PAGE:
In war-torn Yemen, an Imam advocates the benefits of vaccines

An Imam in war-torn Yemen uses his unique position to advocate for the importance of vaccines. Dr. Nabeel, a doctor and qualified Islamic teacher, combines his medical knowledge with religious teachings to educate parents and communities about the benefits of immunization. By giving polio drops to his own grandchildren in front of the community, he instills trust and confidence in the vaccine. Dr. Nabeel also reaches out to other Imams, urging them to spread the message during Friday prayers. With over a decade of experience in Yemen's immunization program, he has seen firsthand the devastating effects of vaccine-preventable diseases and is dedicated to dispelling misconceptions and promoting vaccination. Through media appearances and community outreach, Dr. Nabeel continues to inform and reassure parents about the safety and effectiveness of vaccines.

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Doctors and religious leaders are critical in establishing confidence and persuading parents and communities to immunize their kids from polio. Dr. Nabeel is a doctor by practice and a qualified imam (Islamic teacher) from the Ministry of Endowment in Southern Yemen, earning him the sobriquet "the mobile imam." He combines his religious background and medical skills to inform the people about the need for immunization to prevent polio and other fatal illnesses in children.


He addressed many households in a residential neighborhood who were refusing immunizations a few weeks ago. In addition to communicating with them about the polio vaccine's efficacy and merits, the 'mobile Imam' gave his grandchildren polio drops in front of the entire community assembly.

"People began to trust that the vaccine was harmless and beneficial for their children also when they witnessed a doctor and an Imam like myself giving the polio vaccine to my grandkids," Dr. Nabeel says with a grin.

Requesting other Imams for assistance to spread the message


Dr. Nabeel regularly contacts other Imams, educating them on the efficacy and advantages of polio vaccination and urging them to promote and share this information with the general public during their Friday prayers. 

"Imams have a huge impact on our communities, increasing awareness, establishing social ideals, and encouraging beneficial attitudes, actions, and practices. In some communities, for instance, a single sermon is potent enough to overturn vaccine preconceptions. If Imams are well-informed, it makes a big difference toward fostering trust and vaccine acceptability among the public, allowing children in society to remain healthy and strong with strength in their immune systems to fight polio and other vaccine-preventable diseases," he adds.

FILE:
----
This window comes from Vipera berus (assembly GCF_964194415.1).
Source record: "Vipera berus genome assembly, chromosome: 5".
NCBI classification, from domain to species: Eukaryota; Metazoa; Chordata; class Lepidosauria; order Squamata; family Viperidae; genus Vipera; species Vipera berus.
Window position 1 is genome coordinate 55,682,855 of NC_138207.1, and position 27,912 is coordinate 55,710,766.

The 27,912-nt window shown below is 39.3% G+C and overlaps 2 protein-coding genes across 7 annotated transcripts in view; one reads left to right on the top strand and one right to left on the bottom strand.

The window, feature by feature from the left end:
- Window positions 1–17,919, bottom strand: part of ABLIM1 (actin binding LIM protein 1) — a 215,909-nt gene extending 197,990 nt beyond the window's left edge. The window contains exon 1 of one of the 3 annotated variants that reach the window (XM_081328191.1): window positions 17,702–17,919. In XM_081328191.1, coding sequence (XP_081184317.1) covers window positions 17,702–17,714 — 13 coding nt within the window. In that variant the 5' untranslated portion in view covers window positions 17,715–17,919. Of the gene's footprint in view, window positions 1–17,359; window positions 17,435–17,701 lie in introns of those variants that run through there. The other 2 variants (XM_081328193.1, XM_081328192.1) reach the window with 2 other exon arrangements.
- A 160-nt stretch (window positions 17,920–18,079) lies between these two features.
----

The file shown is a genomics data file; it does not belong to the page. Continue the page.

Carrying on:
Publicizing the merits of vaccination for more than a decade


Dr. Nabeel has been serving in Yemen's program on immunization for over a decade, collaborating with UNICEF on polio vaccination drives and regular vaccination programs.

He met several youngsters who were disabled by polio when he initially started working as a pediatrician. He was angry that so many children would have to live with a sickness that could've been easily averted with a vaccine for their entire lives.

That was when he decided to devote his energy to informing guardians and families about the need for vaccination. "Vaccines are fraught with myths. Throughout my work, I've encountered folks who are opposed to immunization. Some people seem to believe the vaccine will render them sterile, while others assume it is all a hoax."


However, Dr. Nabeel states, "My numerous years of experience in vaccination and understanding of religious scriptures have been demonstrated to be useful thus far in creating public confidence in the vaccine."

The 'mobile Imam' is also skilled at promoting immunization through the media. He appears frequently on TV and radio talk shows, where he discusses the merits of immunization and responds to questions from worried parents and guardians.

"To address vaccine apprehension and remove vaccine myths, I employ a hybrid approach. Often it's more successful to discuss why vaccinations are vital to a listener on a radio program than it is to preach about immunizations during a Friday sermon." Dr. Nabeel concludes. 

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